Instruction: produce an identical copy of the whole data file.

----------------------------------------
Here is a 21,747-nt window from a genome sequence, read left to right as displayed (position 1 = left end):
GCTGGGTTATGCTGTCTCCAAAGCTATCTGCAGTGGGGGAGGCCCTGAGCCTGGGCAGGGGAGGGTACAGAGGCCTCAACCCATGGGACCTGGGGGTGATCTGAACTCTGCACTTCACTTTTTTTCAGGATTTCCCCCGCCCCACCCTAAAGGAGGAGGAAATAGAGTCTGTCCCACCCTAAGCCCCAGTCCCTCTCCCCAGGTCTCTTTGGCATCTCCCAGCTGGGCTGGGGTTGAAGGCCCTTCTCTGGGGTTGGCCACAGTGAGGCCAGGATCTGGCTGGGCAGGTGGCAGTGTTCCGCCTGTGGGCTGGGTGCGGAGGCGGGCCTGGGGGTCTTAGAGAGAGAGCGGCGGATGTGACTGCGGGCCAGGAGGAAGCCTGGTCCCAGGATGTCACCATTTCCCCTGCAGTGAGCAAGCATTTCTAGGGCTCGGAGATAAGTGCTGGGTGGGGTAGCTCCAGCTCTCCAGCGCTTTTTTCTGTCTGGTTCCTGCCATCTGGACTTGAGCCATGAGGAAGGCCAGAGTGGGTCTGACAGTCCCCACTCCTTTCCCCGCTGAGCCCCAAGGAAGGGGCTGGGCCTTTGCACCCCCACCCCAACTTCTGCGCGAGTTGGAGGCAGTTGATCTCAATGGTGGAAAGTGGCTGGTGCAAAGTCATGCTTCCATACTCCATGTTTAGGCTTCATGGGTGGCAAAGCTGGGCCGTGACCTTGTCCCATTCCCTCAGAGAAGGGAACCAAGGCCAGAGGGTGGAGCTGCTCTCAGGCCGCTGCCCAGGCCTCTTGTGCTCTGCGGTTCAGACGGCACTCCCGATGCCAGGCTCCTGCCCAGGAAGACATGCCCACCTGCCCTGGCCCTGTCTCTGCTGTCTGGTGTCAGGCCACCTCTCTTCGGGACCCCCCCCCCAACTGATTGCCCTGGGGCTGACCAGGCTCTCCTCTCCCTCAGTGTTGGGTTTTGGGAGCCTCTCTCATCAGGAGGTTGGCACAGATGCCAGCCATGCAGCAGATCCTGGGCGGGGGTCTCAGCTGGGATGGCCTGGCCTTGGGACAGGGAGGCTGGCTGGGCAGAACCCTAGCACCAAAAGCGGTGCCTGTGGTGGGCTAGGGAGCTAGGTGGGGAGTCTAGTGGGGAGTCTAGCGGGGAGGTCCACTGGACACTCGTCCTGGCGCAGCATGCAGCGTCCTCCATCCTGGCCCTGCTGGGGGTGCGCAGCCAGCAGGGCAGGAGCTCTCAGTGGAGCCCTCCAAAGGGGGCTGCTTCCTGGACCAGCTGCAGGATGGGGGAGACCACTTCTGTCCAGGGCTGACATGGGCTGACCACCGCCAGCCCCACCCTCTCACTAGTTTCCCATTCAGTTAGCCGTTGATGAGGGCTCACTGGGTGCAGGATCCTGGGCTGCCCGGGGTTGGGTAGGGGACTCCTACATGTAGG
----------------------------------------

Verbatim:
Here is a 21,747-nt window from a genome sequence, read left to right as displayed (position 1 = left end):
GCTGGGTTATGCTGTCTCCAAAGCTATCTGCAGTGGGGGAGGCCCTGAGCCTGGGCAGGGGAGGGTACAGAGGCCTCAACCCATGGGACCTGGGGGTGATCTGAACTCTGCACTTCACTTTTTTTCAGGATTTCCCCCGCCCCACCCTAAAGGAGGAGGAAATAGAGTCTGTCCCACCCTAAGCCCCAGTCCCTCTCCCCAGGTCTCTTTGGCATCTCCCAGCTGGGCTGGGGTTGAAGGCCCTTCTCTGGGGTTGGCCACAGTGAGGCCAGGATCTGGCTGGGCAGGTGGCAGTGTTCCGCCTGTGGGCTGGGTGCGGAGGCGGGCCTGGGGGTCTTAGAGAGAGAGCGGCGGATGTGACTGCGGGCCAGGAGGAAGCCTGGTCCCAGGATGTCACCATTTCCCCTGCAGTGAGCAAGCATTTCTAGGGCTCGGAGATAAGTGCTGGGTGGGGTAGCTCCAGCTCTCCAGCGCTTTTTTCTGTCTGGTTCCTGCCATCTGGACTTGAGCCATGAGGAAGGCCAGAGTGGGTCTGACAGTCCCCACTCCTTTCCCCGCTGAGCCCCAAGGAAGGGGCTGGGCCTTTGCACCCCCACCCCAACTTCTGCGCGAGTTGGAGGCAGTTGATCTCAATGGTGGAAAGTGGCTGGTGCAAAGTCATGCTTCCATACTCCATGTTTAGGCTTCATGGGTGGCAAAGCTGGGCCGTGACCTTGTCCCATTCCCTCAGAGAAGGGAACCAAGGCCAGAGGGTGGAGCTGCTCTCAGGCCGCTGCCCAGGCCTCTTGTGCTCTGCGGTTCAGACGGCACTCCCGATGCCAGGCTCCTGCCCAGGAAGACATGCCCACCTGCCCTGGCCCTGTCTCTGCTGTCTGGTGTCAGGCCACCTCTCTTCGGGACCCCCCCCCCAACTGATTGCCCTGGGGCTGACCAGGCTCTCCTCTCCCTCAGTGTTGGGTTTTGGGAGCCTCTCTCATCAGGAGGTTGGCACAGATGCCAGCCATGCAGCAGATCCTGGGCGGGGGTCTCAGCTGGGATGGCCTGGCCTTGGGACAGGGAGGCTGGCTGGGCAGAACCCTAGCACCAAAAGCGGTGCCTGTGGTGGGCTAGGGAGCTAGGTGGGGAGTCTAGTGGGGAGTCTAGCGGGGAGGTCCACTGGACACTCGTCCTGGCGCAGCATGCAGCGTCCTCCATCCTGGCCCTGCTGGGGGTGCGCAGCCAGCAGGGCAGGAGCTCTCAGTGGAGCCCTCCAAAGGGGGCTGCTTCCTGGACCAGCTGCAGGATGGGGGAGACCACTTCTGTCCAGGGCTGACATGGGCTGACCACCGCCAGCCCCACCCTCTCACTAGTTTCCCATTCAGTTAGCCGTTGATGAGGGCTCACTGGGTGCAGGATCCTGGGCTGCCCGGGGTTGGGTAGGGGACTCCTACATGTAGG